Saudi-based Muslim World League rejects Holocaust denial

The latest Jewish News

Read this week’s digital edition

Click Here

Saudi-based Muslim World League rejects Holocaust denial

Before International Holocaust Remembrance Day, Mohammad Al Issa writes letter to the USHMM condemning denial as 'distorting history'

Mohammad bin Abdul Karim Al-Issa

Screenshot from YouTube
Mohammad bin Abdul Karim Al-Issa Screenshot from YouTube

A Saudi-based Muslim group rejected Holocaust denial in a letter to the U.S. Holocaust Memorial Museum.

“History is indeed impartial no matter how hard forgers tried to tamper with or manipulate it,” said the letter sent Jan. 22 to the museum by Mohammad Al Issa, the secretary general of the Muslim World League, five days before International Holocaust Remembrance Day. “Hence, we consider any denial of the Holocaust or minimising of its effect a crime to distort history and an insult to the dignity of those innocent souls who have perished. It is also an affront to us all since we share the same human soul and spiritual bonds.”

The letter was posted Thursday on the site of the Washington Institute for Near East Policy. Al Issa suggested the letter was prompted in part by his friendship with the think tank’s director, Robert Satloff, who has written extensively about North African Muslims who protected Jews during the Holocaust.

Writing separately, Satloff described meeting Al Issa last month when he led a delegation of lay leaders of his think tank to Saudi Arabia. A former justice minister, Al Issa had taken over the Saudi-funded Muslim World League in 2016. Satloff wrote that the league had been a linchpin in propagating “a radical, hate-filled, anti-West, anti-Semitic version of Islam.” Al Issa expressed a willingness to visit the Holocaust museum the next time he was in Washington.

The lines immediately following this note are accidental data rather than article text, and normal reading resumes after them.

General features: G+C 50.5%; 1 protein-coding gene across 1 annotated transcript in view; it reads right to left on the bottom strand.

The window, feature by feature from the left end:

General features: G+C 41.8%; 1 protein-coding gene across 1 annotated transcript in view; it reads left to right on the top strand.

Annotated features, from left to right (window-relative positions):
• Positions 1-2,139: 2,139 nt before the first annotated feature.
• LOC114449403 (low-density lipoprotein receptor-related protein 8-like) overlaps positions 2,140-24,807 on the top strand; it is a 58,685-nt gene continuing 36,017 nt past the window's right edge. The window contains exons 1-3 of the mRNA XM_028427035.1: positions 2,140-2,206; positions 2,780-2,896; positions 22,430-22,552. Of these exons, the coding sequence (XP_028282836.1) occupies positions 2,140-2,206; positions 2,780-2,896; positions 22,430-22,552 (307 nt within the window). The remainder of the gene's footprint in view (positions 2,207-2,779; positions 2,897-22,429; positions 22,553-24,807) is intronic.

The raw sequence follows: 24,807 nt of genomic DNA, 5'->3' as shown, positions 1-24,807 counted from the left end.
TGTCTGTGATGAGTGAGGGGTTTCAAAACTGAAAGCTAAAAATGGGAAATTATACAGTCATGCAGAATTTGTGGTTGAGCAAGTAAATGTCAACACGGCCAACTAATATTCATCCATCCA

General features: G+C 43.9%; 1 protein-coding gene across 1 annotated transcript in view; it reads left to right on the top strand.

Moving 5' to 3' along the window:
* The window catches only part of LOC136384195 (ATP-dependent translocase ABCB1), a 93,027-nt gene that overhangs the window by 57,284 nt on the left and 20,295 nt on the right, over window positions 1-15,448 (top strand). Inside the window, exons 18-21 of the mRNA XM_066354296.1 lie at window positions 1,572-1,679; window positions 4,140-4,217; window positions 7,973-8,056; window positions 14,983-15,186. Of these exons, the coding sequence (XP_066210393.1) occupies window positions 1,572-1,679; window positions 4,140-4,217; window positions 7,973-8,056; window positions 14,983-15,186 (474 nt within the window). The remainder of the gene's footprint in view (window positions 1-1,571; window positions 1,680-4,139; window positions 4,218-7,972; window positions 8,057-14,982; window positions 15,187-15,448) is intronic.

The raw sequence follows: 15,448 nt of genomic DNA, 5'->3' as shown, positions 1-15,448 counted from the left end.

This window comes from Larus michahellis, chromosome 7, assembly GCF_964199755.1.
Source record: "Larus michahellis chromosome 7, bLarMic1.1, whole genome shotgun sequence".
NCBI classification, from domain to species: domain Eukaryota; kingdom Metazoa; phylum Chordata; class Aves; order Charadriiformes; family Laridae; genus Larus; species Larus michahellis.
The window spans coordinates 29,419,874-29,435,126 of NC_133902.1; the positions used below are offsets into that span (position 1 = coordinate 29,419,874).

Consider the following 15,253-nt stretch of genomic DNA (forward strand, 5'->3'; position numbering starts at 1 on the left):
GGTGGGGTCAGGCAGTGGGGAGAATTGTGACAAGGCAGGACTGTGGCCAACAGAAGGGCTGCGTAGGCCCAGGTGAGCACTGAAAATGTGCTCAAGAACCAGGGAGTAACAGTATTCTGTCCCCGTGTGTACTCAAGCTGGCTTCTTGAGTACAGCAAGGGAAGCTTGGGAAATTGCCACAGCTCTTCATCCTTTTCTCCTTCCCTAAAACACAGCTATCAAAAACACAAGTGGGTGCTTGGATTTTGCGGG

The appointment of Al Issa appears to be of a piece with Saudi Arabia’s pivot westward under its new crown prince, Muhammad bin Sultan, Satloff said.

“Taking his lead from Muhammad bin Salman, the current crown prince who has vowed to cleanse his country of extremism and return it to ‘moderate Islam,’ Al Issa seems to have a specific mandate to transform the MWL from an organisation synonymous with extremism to one that preaches tolerance,” he said.

Al Issa did not specify Jews as victims of the Holocaust in his letter to the museum director, Sara Bloomfield, but instead spoke of “this human tragedy perpetrated by evil Nazism” and “our great sympathy with the victims of the Holocaust, an incident that shook humanity to the core, and created an event whose horrors could not be denied or underrated by any fair-minded or peace-loving person.”

The Muslim World League, which was founded in 1962, is funded principally by Saudi Arabia’s government. President Donald Trump, visiting Saudi Arabia in June, encouraged it and other Sunni Arab countries to combat radical Islam.

Holocaust denial has proliferated for decades in the Arab and Muslim worlds, sometimes encouraged by official government bodies, including in the past by Saudi Arabia. President Barack Obama in his 2009 speech to the Muslim world delivered in Cairo said the perpetuation of Holocaust denial was an obstruction to better relations with the West.

Help perform the greatest mitzvah: save a life

While life in Israel has returned to normal and hopes are high that Britain is set for a summer without restrictions thanks to vaccines, for billions around the world there is no such imminent light at the end of the tunnel. In the majority of countries around the globe, particularly the poorest, the vaccine rollout has barely kicked off.

That's why Jewish News, the leading source of news and opinion for the entire UK community, is throwing its full weight behind UNICEF’s VaccinAid campaign by using this platform usually reserved for encouraging donations towards our own journalism to instead urge our readers around the globe to perform the greatest mitzvah: saving a life.

We have never before done this for any charity fundraiser but it's hard to recall a campaign that affects so many people, and indeed an entire planet aching for a return to normality. Just like the Chief Rabbi and Rachel Riley, we hope to boost the mission to deliver two billion vaccines, 165 million treatments and 900 million test kits around the world by the end of this year.

Please donate as much as you can, in the spirit of the Talmudic sages: “to save one life is to save the world entire”

read more: